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Dairy worker safety training

David Douphrate and Robert Hagevoort Published on 18 October 2013

As modern dairy operations around the world expand, farmers have become increasingly dependent on immigrant workers to milk cows, feed cows and treat cows. Hispanic laborers from Mexico, Central and South America are increasingly being utilized on larger U.S. dairies.

Research shows that Hispanic immigrant men in the U.S., particularly those with limited English skills, work in occupations with significantly higher rates of fatal and non-fatal injuries and illnesses than U.S.-born Hispanic, non-Hispanic Black and non-Hispanic white men in 2000.

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Lower education levels, illiteracy and limited English proficiency increase the possibility of injury or death associated with higher risk occupations. Safety issues related to low English literacy levels of Hispanic workers on U.S. dairy farms are a potential concern to dairy owners.

A survey of safety behaviors among U.S. dairy producers known to employ Latino workers in a single county in a Midwest U.S. state was conducted. At least two-thirds of respondents rated five of 10 safety behaviors as of moderate, high or extreme concern due to their employees' inability to read, write, speak or understand English.

Inadequate safety education and inadequate instruction are two factors directly related to safety training and can be compounded by a language barrier. Cultural, linguistic and attitude barriers should be addressed in safety trainings of foreign-born workers.

Training is one of the most important elements of any safety program. Safety training allows employees to learn their job properly, brings new ideas into the workplace, reinforces existing ideas and puts a safety program into action. Each employee needs to understand the following:

  • No employee is expected to undertake a job until he/she has received instructions on how to do it properly and safely, and is authorized to perform the job.
  • No employees should undertake a job that appears unsafe.
  • No employee should use chemicals without understanding their possible health effects and without the knowledge required to work with them safely.
  • Mechanical safeguards must always be in place and kept in place.
  • Employees are to report to a superior or designated individual all unsafe conditions encountered during work.
  • Any work-related injury or illness suffered, however slight, must be reported to management at once.
  • Personal protective equipment must be used when and where required, and properly maintained.
  • Employees should receive safe animal-handling training

The Occupational Safety and Health Administration (OSHA) mandates that if an employee does not speak or comprehend English, instruction must be provided in a language the employee can understand. Similarly, if the employee's vocabulary is limited, the training must account for that limitation.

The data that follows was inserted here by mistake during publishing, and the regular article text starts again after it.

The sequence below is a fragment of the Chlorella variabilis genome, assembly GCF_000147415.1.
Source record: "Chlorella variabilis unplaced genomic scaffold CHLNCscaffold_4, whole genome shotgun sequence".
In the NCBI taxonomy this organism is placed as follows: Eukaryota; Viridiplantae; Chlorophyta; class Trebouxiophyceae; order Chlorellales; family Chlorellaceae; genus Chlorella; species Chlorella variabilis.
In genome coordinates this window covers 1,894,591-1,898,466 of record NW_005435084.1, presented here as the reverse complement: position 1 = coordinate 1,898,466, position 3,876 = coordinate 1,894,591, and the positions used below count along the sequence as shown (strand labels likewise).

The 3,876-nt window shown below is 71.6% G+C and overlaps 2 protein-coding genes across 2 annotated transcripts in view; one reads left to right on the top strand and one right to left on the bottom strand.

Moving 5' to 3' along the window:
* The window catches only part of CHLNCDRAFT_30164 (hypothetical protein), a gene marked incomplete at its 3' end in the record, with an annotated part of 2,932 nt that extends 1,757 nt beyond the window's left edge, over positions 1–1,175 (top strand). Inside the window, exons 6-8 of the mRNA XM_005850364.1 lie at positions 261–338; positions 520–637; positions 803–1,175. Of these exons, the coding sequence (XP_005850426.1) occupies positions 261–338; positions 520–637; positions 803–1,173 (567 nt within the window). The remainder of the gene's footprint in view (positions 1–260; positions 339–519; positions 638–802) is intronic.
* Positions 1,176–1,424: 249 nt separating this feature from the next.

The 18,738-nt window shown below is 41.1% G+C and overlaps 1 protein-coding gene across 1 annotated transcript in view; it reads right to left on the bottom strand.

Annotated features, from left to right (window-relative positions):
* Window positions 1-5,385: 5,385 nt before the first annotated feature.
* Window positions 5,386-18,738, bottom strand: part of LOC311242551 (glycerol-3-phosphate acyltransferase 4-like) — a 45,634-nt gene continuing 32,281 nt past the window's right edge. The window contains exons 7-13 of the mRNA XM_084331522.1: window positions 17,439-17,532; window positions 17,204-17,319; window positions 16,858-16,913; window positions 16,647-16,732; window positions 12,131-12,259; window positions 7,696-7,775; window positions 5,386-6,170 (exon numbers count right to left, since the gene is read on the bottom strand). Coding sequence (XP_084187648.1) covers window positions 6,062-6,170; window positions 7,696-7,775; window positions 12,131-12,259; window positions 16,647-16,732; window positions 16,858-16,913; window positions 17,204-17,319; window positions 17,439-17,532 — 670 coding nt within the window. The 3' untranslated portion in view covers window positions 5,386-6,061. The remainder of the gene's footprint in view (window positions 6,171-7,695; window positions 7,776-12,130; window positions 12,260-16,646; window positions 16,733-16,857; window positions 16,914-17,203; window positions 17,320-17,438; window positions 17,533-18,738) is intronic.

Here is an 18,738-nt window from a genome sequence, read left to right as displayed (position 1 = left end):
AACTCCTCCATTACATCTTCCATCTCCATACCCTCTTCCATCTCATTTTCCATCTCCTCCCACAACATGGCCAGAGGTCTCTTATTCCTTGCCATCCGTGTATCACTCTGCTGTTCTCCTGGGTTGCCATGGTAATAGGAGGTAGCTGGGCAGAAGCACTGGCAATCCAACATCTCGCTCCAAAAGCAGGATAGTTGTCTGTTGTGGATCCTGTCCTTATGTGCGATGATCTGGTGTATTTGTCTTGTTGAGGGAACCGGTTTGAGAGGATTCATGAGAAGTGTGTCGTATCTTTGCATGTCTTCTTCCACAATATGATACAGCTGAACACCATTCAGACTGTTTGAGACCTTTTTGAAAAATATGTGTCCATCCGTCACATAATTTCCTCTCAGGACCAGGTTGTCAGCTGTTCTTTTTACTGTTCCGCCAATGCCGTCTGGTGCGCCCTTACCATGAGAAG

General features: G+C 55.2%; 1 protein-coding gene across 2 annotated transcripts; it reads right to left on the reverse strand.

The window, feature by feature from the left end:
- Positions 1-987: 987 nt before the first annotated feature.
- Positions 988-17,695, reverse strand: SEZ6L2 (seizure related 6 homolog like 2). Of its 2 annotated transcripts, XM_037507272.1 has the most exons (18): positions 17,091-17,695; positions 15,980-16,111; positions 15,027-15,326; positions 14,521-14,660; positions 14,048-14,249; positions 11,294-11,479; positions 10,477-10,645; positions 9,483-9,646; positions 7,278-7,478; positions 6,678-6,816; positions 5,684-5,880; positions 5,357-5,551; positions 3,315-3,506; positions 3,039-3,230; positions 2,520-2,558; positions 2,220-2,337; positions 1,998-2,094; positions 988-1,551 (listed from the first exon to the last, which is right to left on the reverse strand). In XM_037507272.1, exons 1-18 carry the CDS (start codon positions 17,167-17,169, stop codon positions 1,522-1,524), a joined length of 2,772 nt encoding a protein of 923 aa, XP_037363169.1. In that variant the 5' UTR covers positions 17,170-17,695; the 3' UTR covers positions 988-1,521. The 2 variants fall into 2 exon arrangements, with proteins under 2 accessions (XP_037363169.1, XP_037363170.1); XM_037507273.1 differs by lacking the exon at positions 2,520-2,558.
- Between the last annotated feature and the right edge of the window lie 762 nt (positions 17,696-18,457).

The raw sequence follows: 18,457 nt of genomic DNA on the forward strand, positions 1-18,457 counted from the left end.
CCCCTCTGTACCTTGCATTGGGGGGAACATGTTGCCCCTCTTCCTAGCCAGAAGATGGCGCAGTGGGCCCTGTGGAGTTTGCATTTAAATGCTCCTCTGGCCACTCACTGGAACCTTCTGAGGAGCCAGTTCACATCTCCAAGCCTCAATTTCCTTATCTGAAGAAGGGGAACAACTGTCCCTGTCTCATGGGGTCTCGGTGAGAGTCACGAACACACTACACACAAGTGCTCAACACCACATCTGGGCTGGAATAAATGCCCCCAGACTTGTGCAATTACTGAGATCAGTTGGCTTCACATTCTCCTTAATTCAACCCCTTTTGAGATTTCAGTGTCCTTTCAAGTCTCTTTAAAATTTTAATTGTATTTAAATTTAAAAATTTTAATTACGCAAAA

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By the same token, if employees are not literate, telling them to read training materials will not satisfy the employer's training obligation.

As a general matter, employers are expected to realize that if they customarily need to communicate work instructions or other workplace information to employees at a certain vocabulary level or in language other than English, they will also need to provide safety and health training to employees in the same manner.

OSHA compliance officers are responsible for checking and verifying that employers have provided training to employees. In addition, compliance officers must check and verify that the training was provided in a format that the workers being trained could understand.

Findings from one study suggest that task-related training that includes safety practices might improve worker safety on dairy farms. By including safety issues into task-related training, hazard recognition and avoidance practices could be presented into a context familiar to the learner.

By having new concepts presented into the context of everyday job tasks, the learner might be able to retain the new information more effectively. The fact that workers taught by co-workers are less likely to be injured may suggest that the language and cultural mannerisms used by the instructor could possibly enhance the communication of safety information vital in the prevention of work-related injuries.

New Mexico Dairy Extension recently produced dairy safety training videos in both English and Spanish.

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Disc One covers the following safety topics: cow behavior and animal handling, working with locking stanchions, chemicals, milking, power takeoffs, electrical, working around bulls, heavy machinery, waste lagoons and ATVs.

Disc Two covers general and outside worker safety as well as milker, calf caretaker and feeder safety issues.

These videos can be used to provide orientation information to new employees, or reinforcement training to existing employees. Dairy owners can request these free videos from Dr. Robert Hagevoort at New Mexico State University.

While safety training is a vital component to an effective dairy safety-training program, dairy owners, managers and supervisors should establish clear safety expectations and provide consistent reinforcement and feedback to all employees regarding their safety performance. Owners and managers should mandate that all employees participate in safety trainings, and their attendance and participation should be documented. PD

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